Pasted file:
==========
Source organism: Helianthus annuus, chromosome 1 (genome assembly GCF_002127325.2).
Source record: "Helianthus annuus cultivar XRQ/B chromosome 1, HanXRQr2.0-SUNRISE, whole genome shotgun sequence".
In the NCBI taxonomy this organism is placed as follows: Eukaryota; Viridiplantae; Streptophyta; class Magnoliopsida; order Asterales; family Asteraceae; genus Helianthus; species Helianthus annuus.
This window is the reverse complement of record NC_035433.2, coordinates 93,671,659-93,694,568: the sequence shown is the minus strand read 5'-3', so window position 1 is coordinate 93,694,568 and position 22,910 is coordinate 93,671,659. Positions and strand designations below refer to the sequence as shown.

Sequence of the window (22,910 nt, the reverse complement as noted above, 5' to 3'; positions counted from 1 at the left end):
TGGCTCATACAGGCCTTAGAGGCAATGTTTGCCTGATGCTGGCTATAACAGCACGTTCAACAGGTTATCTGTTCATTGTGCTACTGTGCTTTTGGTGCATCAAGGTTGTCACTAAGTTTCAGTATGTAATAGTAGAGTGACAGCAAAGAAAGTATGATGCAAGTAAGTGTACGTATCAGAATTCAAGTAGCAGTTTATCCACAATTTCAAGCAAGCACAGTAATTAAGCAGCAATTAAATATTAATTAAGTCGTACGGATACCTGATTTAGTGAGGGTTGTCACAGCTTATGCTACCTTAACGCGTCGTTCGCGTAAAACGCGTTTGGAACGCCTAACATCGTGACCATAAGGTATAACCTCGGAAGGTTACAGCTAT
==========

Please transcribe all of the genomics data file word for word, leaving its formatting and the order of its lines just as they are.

Source organism: Helianthus annuus, chromosome 1 (genome assembly GCF_002127325.2).
Source record: "Helianthus annuus cultivar XRQ/B chromosome 1, HanXRQr2.0-SUNRISE, whole genome shotgun sequence".
In the NCBI taxonomy this organism is placed as follows: Eukaryota; Viridiplantae; Streptophyta; class Magnoliopsida; order Asterales; family Asteraceae; genus Helianthus; species Helianthus annuus.
This window is the reverse complement of record NC_035433.2, coordinates 93,671,659-93,694,568: the sequence shown is the minus strand read 5'-3', so window position 1 is coordinate 93,694,568 and position 22,910 is coordinate 93,671,659. Positions and strand designations below refer to the sequence as shown.

Sequence of the window (22,910 nt, the reverse complement as noted above, 5' to 3'; positions counted from 1 at the left end):
TGGCTCATACAGGCCTTAGAGGCAATGTTTGCCTGATGCTGGCTATAACAGCACGTTCAACAGGTTATCTGTTCATTGTGCTACTGTGCTTTTGGTGCATCAAGGTTGTCACTAAGTTTCAGTATGTAATAGTAGAGTGACAGCAAAGAAAGTATGATGCAAGTAAGTGTACGTATCAGAATTCAAGTAGCAGTTTATCCACAATTTCAAGCAAGCACAGTAATTAAGCAGCAATTAAATATTAATTAAGTCGTACGGATACCTGATTTAGTGAGGGTTGTCACAGCTTATGCTACCTTAACGCGTCGTTCGCGTAAAACGCGTTTGGAACGCCTAACATCGTGACCATAAGGTATAACCTCGGAAGGTTACAGCTAT